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This is noteworthy: the first I’ve heard of a clergyman being detained. Now posters bearing the image above are circulating around Los Angeles, asking for support.
From the Los Angeles Daily News:
A North Hollywood woman and her two young children were grappling Monday with the news that her husband, a pastor, was detained by immigration authorities during an appointment at the Federal Building in downtown Los Angeles. Victoria Carias said her 42-year-old husband, Noe Carias, pastor of the Southern Pacific District of the Assemblies of God, was detained by U.S. Immigration and Customs Enforcement during his check-in appointment Monday morning. Carias, who did not have a criminal record, was deported in 1993 and received another deportation order in 1995, for which he eluded deportation, his lawyer Noemi Ramirez said. “I’m feeling devastated for what is happening, but I’m just trusting in God and hoping that something good can come out of all of this,” Victoria Carias, 39, said after a prayer vigil outside the Federal Building that houses offices for ICE and U.S. Citizenship and Immigration Services. ICE officials did not have an immediate comment about the case on Monday. When Noe Carias checked in with immigration authorities earlier this year, he was told he had to return in three months, which he did on Monday, said Victoria Carias, who is a U.S. citizen. The family found out a few weeks ago that their request to stay his petition for removal was rejected, she added. While the vast majority of arrests in the greater Los Angeles area still involve individuals who have criminal histories, U.S. Homeland Security Secretary John F. Kelly has made clear that no removable foreign national is exempt from enforcement.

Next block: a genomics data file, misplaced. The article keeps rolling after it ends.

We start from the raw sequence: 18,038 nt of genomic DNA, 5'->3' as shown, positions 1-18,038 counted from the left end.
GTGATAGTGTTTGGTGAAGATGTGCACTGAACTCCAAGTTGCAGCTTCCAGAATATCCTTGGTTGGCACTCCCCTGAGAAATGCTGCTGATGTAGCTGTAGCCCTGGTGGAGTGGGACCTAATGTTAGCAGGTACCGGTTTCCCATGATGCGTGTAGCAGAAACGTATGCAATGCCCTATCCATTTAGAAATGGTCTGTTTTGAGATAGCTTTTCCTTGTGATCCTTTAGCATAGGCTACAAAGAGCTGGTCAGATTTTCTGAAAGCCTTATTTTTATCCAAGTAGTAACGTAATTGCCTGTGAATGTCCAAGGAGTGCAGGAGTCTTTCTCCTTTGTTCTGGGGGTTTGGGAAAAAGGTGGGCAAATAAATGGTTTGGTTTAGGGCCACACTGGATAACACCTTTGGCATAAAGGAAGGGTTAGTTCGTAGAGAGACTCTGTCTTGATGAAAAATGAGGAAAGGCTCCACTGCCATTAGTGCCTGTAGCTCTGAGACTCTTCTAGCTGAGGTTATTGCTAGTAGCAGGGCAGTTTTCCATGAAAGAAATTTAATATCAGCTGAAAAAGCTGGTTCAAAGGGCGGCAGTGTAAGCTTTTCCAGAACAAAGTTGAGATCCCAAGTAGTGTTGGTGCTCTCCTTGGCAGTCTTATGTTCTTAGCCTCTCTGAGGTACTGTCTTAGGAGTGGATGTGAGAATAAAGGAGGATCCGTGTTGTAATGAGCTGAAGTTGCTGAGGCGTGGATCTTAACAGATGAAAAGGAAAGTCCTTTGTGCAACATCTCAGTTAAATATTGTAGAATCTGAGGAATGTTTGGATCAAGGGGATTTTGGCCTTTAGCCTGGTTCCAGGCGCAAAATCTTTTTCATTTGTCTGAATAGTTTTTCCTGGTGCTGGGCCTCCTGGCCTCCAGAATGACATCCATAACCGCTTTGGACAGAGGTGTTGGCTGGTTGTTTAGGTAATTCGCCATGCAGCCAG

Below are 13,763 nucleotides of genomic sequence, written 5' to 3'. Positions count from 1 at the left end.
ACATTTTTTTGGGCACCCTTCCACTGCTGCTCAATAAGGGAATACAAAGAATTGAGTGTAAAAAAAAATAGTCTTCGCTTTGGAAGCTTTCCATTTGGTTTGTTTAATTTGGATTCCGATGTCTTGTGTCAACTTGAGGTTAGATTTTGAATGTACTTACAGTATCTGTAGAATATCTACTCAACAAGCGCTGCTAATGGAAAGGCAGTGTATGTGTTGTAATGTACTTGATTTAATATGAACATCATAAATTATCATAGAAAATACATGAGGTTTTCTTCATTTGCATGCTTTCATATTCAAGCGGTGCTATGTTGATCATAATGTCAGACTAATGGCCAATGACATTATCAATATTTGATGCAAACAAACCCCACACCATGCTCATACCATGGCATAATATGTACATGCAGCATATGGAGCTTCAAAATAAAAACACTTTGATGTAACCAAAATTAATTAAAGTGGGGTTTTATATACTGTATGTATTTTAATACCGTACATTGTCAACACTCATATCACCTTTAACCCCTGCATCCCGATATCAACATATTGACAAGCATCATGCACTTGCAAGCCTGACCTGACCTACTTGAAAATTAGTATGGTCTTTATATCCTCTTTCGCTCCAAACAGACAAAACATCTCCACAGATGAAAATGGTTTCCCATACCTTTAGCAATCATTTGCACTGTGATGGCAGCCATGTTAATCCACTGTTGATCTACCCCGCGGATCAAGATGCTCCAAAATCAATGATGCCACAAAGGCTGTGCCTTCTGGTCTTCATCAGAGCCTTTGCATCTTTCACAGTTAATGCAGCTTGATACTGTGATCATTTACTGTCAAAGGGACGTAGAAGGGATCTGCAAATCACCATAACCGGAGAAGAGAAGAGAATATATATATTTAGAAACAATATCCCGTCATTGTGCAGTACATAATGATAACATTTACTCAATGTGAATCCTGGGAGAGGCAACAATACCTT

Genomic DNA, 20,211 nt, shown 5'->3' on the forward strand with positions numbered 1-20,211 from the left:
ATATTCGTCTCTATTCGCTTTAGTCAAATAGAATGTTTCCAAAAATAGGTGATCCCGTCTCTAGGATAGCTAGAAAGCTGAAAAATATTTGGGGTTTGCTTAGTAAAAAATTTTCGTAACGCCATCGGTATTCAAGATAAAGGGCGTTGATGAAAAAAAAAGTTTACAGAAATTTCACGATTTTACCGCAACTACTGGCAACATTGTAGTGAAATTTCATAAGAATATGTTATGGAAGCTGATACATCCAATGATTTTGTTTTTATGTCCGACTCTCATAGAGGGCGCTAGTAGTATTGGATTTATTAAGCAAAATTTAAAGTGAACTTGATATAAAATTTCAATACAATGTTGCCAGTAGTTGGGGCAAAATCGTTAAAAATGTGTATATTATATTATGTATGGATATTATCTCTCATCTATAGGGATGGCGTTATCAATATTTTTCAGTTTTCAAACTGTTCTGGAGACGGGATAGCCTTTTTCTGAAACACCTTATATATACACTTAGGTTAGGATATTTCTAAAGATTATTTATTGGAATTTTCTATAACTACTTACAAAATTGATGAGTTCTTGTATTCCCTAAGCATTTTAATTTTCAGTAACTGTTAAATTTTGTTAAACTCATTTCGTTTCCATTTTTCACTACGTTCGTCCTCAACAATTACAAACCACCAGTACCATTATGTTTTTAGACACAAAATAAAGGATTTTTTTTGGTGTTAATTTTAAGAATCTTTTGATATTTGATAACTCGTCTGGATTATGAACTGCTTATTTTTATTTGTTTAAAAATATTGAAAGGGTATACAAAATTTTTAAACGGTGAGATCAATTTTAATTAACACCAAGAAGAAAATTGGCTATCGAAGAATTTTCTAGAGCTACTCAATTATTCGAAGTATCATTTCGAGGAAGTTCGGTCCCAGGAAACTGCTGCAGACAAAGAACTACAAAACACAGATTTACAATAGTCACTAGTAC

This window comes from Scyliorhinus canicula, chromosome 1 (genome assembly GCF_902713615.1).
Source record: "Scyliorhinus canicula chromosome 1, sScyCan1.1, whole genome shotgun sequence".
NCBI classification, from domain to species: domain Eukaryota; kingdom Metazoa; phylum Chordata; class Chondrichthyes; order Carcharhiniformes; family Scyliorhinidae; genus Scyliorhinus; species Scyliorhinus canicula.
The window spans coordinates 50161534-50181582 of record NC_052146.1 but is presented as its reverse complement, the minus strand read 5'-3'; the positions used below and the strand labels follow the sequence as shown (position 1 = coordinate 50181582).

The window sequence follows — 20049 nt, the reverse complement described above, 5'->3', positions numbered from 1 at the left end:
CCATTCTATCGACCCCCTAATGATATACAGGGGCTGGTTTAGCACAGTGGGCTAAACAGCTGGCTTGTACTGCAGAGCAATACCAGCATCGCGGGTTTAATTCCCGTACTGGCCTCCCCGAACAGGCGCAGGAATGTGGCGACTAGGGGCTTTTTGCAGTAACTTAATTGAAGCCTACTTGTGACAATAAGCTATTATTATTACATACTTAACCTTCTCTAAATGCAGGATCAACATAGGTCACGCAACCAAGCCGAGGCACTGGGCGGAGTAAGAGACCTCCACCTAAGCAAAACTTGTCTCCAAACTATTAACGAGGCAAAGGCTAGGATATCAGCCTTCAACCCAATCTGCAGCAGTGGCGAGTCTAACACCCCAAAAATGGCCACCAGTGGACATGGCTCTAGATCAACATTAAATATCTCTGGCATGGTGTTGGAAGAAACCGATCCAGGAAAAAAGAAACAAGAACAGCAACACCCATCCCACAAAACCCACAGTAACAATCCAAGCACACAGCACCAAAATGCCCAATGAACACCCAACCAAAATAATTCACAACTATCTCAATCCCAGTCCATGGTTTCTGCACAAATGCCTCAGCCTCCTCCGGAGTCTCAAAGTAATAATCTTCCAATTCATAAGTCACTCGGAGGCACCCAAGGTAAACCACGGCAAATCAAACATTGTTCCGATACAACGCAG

Meantime, a local Christian group, Matthew 25, is circulatinga petitionon his behalf and organizing rallies.
Flashback: The USCCB weighed in on the issue of deportation several months back:
In a letter read Nov. 14 during the fall general assembly of the U.S. Conference of Catholic Bishops, the chairman of the bishops’ Committee on Migration, Auxiliary Bishop Eusebio L. Elizondo of Seattle, called on President-elect Donald Trump “to continue to protect the inherent dignity of refugees and migrants.” In a television interview Nov. 13, Trump said he is looking at a plan to deport 2 million to 3 million people whom he described as “criminal and have criminal records” and entered the country without permission. A day later, the U.S. bishops, meeting in Baltimore, affirmedBishop Elizondo’s letter encouraging efforts “to work together to promote the common good, especially those to protect the most vulnerable among us.” In the letter, first released late Nov. 11, Bishop Elizondo said he was praying for Trump, “all elected officials and those who will work in the new administration. I offer a special word to migrant and refugee families living in the United States: Be assured of our solidarity and continued accompaniment as you work for a better life.” Bishop Elizondo asked for the protection of the family unit, as “the cornerstone of society,” and asked that the new administration recognize the contributions of refugees and immigrants “to the overall prosperity and well-being of our nation.”